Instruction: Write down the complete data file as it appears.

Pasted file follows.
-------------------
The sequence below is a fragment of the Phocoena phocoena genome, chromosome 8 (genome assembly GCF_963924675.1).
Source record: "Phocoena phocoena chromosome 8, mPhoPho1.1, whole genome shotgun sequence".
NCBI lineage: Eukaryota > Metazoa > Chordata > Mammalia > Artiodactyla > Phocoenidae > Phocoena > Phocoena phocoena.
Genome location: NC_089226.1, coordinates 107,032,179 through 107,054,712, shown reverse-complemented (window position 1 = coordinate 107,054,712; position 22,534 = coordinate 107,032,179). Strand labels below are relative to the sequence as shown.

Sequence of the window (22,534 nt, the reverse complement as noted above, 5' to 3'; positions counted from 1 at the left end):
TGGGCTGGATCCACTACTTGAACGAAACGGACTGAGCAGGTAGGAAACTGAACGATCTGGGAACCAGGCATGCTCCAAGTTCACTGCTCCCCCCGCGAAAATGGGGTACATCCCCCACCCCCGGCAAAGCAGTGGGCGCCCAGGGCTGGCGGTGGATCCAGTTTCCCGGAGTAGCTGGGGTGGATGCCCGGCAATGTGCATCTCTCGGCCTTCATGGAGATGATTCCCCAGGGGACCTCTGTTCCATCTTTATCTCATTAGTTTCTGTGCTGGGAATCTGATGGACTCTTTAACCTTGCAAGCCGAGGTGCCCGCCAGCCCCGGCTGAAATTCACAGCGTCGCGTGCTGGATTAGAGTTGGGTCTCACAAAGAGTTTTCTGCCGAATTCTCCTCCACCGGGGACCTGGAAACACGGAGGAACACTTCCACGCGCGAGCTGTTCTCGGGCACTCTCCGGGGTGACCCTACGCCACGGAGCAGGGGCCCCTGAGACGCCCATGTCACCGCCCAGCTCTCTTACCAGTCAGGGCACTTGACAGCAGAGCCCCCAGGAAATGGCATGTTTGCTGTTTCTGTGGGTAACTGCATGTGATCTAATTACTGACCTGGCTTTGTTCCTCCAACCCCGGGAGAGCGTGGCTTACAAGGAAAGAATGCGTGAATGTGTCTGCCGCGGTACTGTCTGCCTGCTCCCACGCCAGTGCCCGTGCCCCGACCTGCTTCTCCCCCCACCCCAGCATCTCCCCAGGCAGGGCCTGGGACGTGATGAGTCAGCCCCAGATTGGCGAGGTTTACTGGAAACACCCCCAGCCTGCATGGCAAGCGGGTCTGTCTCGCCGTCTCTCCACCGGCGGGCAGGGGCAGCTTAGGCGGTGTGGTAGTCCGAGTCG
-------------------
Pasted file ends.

The sequence below is a fragment of the Phocoena phocoena genome, chromosome 8 (genome assembly GCF_963924675.1).
Source record: "Phocoena phocoena chromosome 8, mPhoPho1.1, whole genome shotgun sequence".
NCBI lineage: Eukaryota > Metazoa > Chordata > Mammalia > Artiodactyla > Phocoenidae > Phocoena > Phocoena phocoena.
Genome location: NC_089226.1, coordinates 107,032,179 through 107,054,712, shown reverse-complemented (window position 1 = coordinate 107,054,712; position 22,534 = coordinate 107,032,179). Strand labels below are relative to the sequence as shown.

Sequence of the window (22,534 nt, the reverse complement as noted above, 5' to 3'; positions counted from 1 at the left end):
TGGGCTGGATCCACTACTTGAACGAAACGGACTGAGCAGGTAGGAAACTGAACGATCTGGGAACCAGGCATGCTCCAAGTTCACTGCTCCCCCCGCGAAAATGGGGTACATCCCCCACCCCCGGCAAAGCAGTGGGCGCCCAGGGCTGGCGGTGGATCCAGTTTCCCGGAGTAGCTGGGGTGGATGCCCGGCAATGTGCATCTCTCGGCCTTCATGGAGATGATTCCCCAGGGGACCTCTGTTCCATCTTTATCTCATTAGTTTCTGTGCTGGGAATCTGATGGACTCTTTAACCTTGCAAGCCGAGGTGCCCGCCAGCCCCGGCTGAAATTCACAGCGTCGCGTGCTGGATTAGAGTTGGGTCTCACAAAGAGTTTTCTGCCGAATTCTCCTCCACCGGGGACCTGGAAACACGGAGGAACACTTCCACGCGCGAGCTGTTCTCGGGCACTCTCCGGGGTGACCCTACGCCACGGAGCAGGGGCCCCTGAGACGCCCATGTCACCGCCCAGCTCTCTTACCAGTCAGGGCACTTGACAGCAGAGCCCCCAGGAAATGGCATGTTTGCTGTTTCTGTGGGTAACTGCATGTGATCTAATTACTGACCTGGCTTTGTTCCTCCAACCCCGGGAGAGCGTGGCTTACAAGGAAAGAATGCGTGAATGTGTCTGCCGCGGTACTGTCTGCCTGCTCCCACGCCAGTGCCCGTGCCCCGACCTGCTTCTCCCCCCACCCCAGCATCTCCCCAGGCAGGGCCTGGGACGTGATGAGTCAGCCCCAGATTGGCGAGGTTTACTGGAAACACCCCCAGCCTGCATGGCAAGCGGGTCTGTCTCGCCGTCTCTCCACCGGCGGGCAGGGGCAGCTTAGGCGGTGTGGTAGTCCGAGTCG